N.H. Bhatt, J.
1. This is an appeal under Clause 15 of the Letters Patent by the original plaintiff of the civil suit no. 713 of 1968 decided by the City Civil Court Judge at Ahmedabad, who was pleased to decree his suit for a declaration that his dismissal from Police service was bad at law and consequently he was entitled to arrears of pay, allowances and emoluments available to him according to law with effect from 25-5-1960, the day of his suspension, till the date of the suit as if he was although out on duty. Being aggrieved by the said judgment of the learned trial Judge, the State of Gujarat bad preferred First Appeal No. 493 of 1972 in this Court. The said appeal had come to be decided by the learned Single Judge of this Court by his judgment dated 6-10-76. The learned Single Judge allowed the appeal partly. He confirmed the decree of the trial court to the extent that it declared the impugned order of dismissal as null and void. He however, held that the plaintiff was entitled to arrears of salary and allowances only from 1-4-1965 upto the date of the institution of the suit, that is, on 1-4-1968. The rest of the claim of the plaintiff was negatived by the learned Single Judge on the ground that it was barred by limitation. The present appeal has been directed only against that part of the order of the learned Single Judge that adversely affected the original plaintiff.
2. The only question that falls to be determined in this appeal is whether the plaintiffs claim for arrears of wages prior to 1-4-65 could be said to be time-barred or not. Mr. Mehta, the learned advocate appearing for the original plaintiff-appellant, invited our attention to the judgment of the Division Bench of this Court in the case of Laxmiben Girdharlal Patel and Ors. v. State of Gujarat and Anr. II G.L.R. page 51. Frankly we say that if the ratio of that case governed-, the plaintiffs case would squarely fall under that ratio and the plaintiff would be entitled to the decree as granted in his favour by the trial Court. However, the Supreme Court has dealt with the question of the salary in such suits in the case of Jaichand Sawhney v. Union of India : 3SCR222 . It was a case almost analogous to the one on hand. In that case, the appellant before the Supreme Court had filed a suit against the respondent-Union of India for setting aside the order of his removal and for a certain sum, being the amount of arrears of salary and damages for wrongful termination of employment. The trial court held that the dismissal order was illegal, but had partially decreed the money claim. The High Court in appeal awarded arrears of salary for three years prior to the date of the suit. In appeal before the Supreme Court, the appellant original plaintiff contended that under Article 102 of the Limitation Act, the period of three years commenced to run from the date on which the order of dismissal was set aside either by a departmental authority or by a civil court in a suit or other proceeding and that the cause of action in such a suit by a dismissed employee arose only after the institution of the suit, if the court had come to set aside the order of dismissal or removal. On behalf of the appellant, reliance was sought to be placed on one earlier judgment of the Madras High Court in the case of State of Madras v. A.V. Anantharaman 1963 Indian Law Reporter Madras page 1014. Negativing the contention of the said plaintiff-appellant, the Supreme Court has stated that the fundamental Rule 52, which is analogous to Rule 150 of the B.C.S. Rs pressed into service by Mr. Mehta before us and relied upon by the Division Bench in the case of Laxmiben (supra), the Supreme Court held that the contention could not be accepted. It was further observed that when the order of dismissal or removal was set aside by the court on the ground of failure to afford the constitutional protection, the order was declared invalid ab into, that is, as if it in law never existed, and the public servant concerned was unlawfully prevented from rendering service. On carrying the said conclusion to its logical limits, the Supreme Court held that the salary due to the public servant concerned must be deemed to have accrued month after month because there was for all practical purposes no operative order of dismissal or removal from service. As a conclusion, the Supreme Court held that the period of limitation under Article 102 (of 1908 Act) commenced to run when the wages accrued due and wages accrued due when in law the servant became entitled to wages.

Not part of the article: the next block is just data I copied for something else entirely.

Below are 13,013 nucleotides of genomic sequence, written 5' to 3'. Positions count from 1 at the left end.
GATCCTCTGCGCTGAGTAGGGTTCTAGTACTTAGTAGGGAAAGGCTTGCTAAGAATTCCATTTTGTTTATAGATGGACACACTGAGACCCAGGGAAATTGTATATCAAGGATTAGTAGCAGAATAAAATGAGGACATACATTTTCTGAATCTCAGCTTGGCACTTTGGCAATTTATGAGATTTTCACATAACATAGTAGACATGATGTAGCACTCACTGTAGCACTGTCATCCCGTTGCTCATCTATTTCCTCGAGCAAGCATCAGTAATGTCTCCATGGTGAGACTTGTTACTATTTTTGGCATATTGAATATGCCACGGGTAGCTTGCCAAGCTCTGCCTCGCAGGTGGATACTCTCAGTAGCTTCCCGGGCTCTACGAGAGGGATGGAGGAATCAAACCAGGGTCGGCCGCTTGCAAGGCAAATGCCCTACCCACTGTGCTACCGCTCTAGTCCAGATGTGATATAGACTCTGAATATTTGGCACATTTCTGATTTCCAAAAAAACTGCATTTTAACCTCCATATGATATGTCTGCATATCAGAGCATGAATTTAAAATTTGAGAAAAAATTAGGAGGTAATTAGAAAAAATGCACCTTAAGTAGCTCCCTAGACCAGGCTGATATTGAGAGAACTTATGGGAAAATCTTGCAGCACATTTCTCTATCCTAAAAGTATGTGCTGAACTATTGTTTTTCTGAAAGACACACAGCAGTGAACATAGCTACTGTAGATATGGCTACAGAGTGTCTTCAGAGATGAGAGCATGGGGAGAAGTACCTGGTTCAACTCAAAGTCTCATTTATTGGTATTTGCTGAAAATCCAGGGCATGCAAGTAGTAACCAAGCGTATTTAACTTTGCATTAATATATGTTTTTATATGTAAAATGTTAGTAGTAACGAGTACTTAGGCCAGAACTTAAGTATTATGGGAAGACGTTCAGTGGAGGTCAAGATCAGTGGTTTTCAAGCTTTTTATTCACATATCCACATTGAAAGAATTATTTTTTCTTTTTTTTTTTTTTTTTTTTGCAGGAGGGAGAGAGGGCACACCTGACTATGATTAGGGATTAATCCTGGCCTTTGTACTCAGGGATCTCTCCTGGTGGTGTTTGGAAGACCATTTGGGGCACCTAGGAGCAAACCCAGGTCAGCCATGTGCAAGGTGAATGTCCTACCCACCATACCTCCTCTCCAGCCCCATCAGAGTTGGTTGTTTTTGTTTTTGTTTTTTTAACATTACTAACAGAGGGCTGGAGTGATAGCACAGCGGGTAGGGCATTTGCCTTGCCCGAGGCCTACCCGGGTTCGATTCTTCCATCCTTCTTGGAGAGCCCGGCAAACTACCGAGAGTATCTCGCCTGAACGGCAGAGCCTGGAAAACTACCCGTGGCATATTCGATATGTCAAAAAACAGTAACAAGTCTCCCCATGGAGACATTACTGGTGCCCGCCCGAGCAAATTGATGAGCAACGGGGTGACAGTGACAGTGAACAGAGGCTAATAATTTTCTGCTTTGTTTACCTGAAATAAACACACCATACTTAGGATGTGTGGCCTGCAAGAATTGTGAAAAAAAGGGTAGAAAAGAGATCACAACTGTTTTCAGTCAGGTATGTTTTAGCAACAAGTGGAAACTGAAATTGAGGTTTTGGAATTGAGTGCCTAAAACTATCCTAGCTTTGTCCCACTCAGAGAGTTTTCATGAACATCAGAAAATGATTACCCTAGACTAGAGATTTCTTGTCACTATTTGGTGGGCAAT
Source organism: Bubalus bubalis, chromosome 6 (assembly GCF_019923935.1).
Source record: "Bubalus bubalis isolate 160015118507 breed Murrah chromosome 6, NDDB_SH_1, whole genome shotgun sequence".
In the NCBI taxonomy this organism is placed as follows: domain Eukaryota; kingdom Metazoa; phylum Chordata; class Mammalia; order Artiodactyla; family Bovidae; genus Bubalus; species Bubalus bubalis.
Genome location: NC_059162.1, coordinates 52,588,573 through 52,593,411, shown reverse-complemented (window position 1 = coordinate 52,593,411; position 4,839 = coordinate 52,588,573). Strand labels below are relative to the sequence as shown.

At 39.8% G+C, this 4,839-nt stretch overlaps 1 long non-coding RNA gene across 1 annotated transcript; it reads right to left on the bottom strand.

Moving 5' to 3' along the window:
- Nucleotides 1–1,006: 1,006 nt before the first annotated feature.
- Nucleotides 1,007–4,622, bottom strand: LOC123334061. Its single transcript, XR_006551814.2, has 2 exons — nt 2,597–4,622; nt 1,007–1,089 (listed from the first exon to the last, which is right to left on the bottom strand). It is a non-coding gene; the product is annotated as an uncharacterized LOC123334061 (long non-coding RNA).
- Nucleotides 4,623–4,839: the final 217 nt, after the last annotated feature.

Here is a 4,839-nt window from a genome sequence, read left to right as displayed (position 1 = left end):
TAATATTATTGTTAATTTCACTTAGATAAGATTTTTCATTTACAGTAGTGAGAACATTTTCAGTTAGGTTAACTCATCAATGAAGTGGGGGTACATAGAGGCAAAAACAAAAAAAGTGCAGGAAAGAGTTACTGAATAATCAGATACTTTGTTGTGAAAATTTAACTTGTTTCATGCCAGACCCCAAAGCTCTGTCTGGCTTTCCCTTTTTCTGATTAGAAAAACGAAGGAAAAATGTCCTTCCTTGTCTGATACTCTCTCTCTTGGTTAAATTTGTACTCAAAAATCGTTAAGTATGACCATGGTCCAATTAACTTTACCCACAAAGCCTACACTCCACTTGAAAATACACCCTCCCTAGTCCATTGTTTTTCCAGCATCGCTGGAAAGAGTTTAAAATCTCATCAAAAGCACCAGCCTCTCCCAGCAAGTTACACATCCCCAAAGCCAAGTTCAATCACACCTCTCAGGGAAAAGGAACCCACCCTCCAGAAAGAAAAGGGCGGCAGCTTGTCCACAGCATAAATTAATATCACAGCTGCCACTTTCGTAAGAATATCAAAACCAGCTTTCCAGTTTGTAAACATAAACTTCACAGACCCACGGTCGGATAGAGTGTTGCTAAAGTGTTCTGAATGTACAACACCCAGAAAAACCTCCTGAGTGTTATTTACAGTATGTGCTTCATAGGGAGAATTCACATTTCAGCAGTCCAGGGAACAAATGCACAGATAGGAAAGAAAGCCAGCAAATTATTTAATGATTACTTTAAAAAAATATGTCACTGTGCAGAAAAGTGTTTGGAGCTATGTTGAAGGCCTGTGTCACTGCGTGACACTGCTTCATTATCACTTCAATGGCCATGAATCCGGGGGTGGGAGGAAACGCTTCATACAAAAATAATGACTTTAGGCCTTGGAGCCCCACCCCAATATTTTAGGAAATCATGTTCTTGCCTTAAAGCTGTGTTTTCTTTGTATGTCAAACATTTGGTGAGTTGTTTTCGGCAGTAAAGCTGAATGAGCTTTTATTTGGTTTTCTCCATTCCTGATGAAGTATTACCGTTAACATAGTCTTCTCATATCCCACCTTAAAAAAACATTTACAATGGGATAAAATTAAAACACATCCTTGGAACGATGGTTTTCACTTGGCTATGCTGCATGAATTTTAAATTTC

2.1 This judgment Was followed by the Supreme Court in another case, in the case of Sakal Deep Sahai Srivastava v. Union of India and Anr. : (1974)ILLJ270SC . The Supreme Court in thin case examined the scheme of the Limitation Act 1963 and held that despite the view by the Supreme Court that Article 102 of the Limitation Act, 1908 was applicable to claims of arrears of salary, the Parliament while enacting the Limitation Act 1963 had riot chosen to-make suitable amendments. The Supreme Court, therefore, reiterated its earlier view that only three years' salary could be awarded by a civil court, declaring the order of dismissal void ab initio.
3. In view of the above ratio of the Supreme Court, Laxmiben's case (supra) does not stand in any good stead to the appellant-original plaintiff. The result is that the appeal fails and is dismissed with no order as to costs.